After much anticipation and nail biting on the “Dovercoaster” the much awaited day arrived, but  unfortunately the conditions changed after the team began. The team endured worsening weather conditions resulting in exhaustion and debilitating sea sickness. The Pilot of the Sea Leopard, Stuart Gleeson commented that the tides and weather were really against them and they came close to stopping.

Sophie was overwhelmed by the support of people  tracking their progress and donating over a thousand pounds for charity. The overwhelming support  spurred her on, despite the conditions preventing them from seeing where they were going.

Sophie added: “Whatever is on your mind when you go to the water, there is an energy exchange and negative feelings wash away. You can immerse yourself in a different environment and have half an hour of being in a different world.

“For anybody looking into swimming, Sophie’s advice would be do your research, be aware on the beach for any rips, the weather conditions, the tides etc. Never swim alone, be careful and be safe but, above all, go for it!”

Sophie has already completed a six-hour swim since and is looking into her next big solo challenge. She is keen to keep going, enjoying her cold water dipping, open water swimming and is really interested in exploratory swims.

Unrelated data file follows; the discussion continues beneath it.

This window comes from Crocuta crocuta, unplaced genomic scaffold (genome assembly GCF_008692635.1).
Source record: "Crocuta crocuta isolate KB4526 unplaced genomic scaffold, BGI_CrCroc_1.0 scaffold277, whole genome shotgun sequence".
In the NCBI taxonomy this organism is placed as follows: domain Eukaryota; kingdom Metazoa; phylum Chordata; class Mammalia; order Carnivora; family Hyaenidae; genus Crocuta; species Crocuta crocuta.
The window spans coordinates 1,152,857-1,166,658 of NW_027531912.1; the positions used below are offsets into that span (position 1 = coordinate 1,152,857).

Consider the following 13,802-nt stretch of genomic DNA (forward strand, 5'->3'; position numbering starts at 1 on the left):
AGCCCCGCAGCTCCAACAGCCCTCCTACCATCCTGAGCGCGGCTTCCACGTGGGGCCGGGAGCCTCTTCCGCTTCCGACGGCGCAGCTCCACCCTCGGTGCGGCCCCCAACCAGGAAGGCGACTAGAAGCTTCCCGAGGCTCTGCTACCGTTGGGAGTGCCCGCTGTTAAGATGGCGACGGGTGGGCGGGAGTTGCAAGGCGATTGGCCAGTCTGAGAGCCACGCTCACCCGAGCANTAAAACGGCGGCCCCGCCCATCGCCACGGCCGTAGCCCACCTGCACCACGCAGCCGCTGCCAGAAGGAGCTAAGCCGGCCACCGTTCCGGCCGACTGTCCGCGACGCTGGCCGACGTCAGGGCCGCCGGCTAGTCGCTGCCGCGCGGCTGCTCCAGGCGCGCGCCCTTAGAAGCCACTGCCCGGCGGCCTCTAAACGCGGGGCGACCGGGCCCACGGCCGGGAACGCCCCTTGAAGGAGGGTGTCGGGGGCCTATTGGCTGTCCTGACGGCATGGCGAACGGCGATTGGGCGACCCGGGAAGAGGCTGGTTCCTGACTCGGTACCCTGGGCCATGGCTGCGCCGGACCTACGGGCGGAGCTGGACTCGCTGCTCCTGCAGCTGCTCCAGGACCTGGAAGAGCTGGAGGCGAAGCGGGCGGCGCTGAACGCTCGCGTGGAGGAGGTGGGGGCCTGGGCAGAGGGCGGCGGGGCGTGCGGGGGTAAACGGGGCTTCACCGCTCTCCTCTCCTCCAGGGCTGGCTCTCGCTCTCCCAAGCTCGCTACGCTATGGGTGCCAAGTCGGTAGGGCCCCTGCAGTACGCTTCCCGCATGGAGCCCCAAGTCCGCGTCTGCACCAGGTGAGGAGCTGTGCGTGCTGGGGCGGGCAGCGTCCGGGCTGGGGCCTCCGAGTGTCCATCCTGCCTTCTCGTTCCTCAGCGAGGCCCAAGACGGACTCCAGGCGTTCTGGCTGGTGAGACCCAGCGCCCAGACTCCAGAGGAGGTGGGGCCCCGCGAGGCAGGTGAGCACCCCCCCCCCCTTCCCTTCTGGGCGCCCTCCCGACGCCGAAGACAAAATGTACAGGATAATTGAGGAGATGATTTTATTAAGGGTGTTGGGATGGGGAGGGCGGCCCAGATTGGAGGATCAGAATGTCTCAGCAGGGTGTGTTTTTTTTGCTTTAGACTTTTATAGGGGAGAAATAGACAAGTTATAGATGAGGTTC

Swim Wales CEO, Fergus Feeney said: “This achievement is truly remarkable. We recently heard about Sophie’s trophy and cross channel swim, and we were amazed to hear that she had never been Open Water Swimming before the Pandemic, she is clearly a very focused individual. Sophie joins tens of thousands of people in Wales that have taken to Open Water swimming this year, as lockdown forced people to look for alternative solutions to exercise as pools closed. By doing so, many people like Sophie, experienced the significant mental health benefits and the mindfulness that water gives you.”

Matt Pearce, Hafal’s Head of Communications at mental health charity Hafal, said: “Sophie’s story is such a brilliant example of how swimming can being mental health benefits as well as physical health benefits. It’s such a mindful activity: as Sophie says, it takes you out of your life and focuses you completely on the activity at hand, as well as getting your heart pumping and releasing all of those endorphins! And what’s great about Sophie’s experience is that it led to such an amazing achievement, which again is such a great boost for wellbeing.”

Have you been inspired by Sophie’s story? Would you like to #GetIntoWater? visit www.swimming.org to find out more.

If you want to take the next step in your open water swimming journey why not enter the Swim Wales Open Water Challenge Series? Find out more here: www.swimwales.org/pages/swim-wales-challenge-series-2022-1

Do you love swimming? Would you like to inspire others and tell us your story? Get in touch https://www.swimwales.org/getintowater or post your stories using the social media hashtag #Getintowater.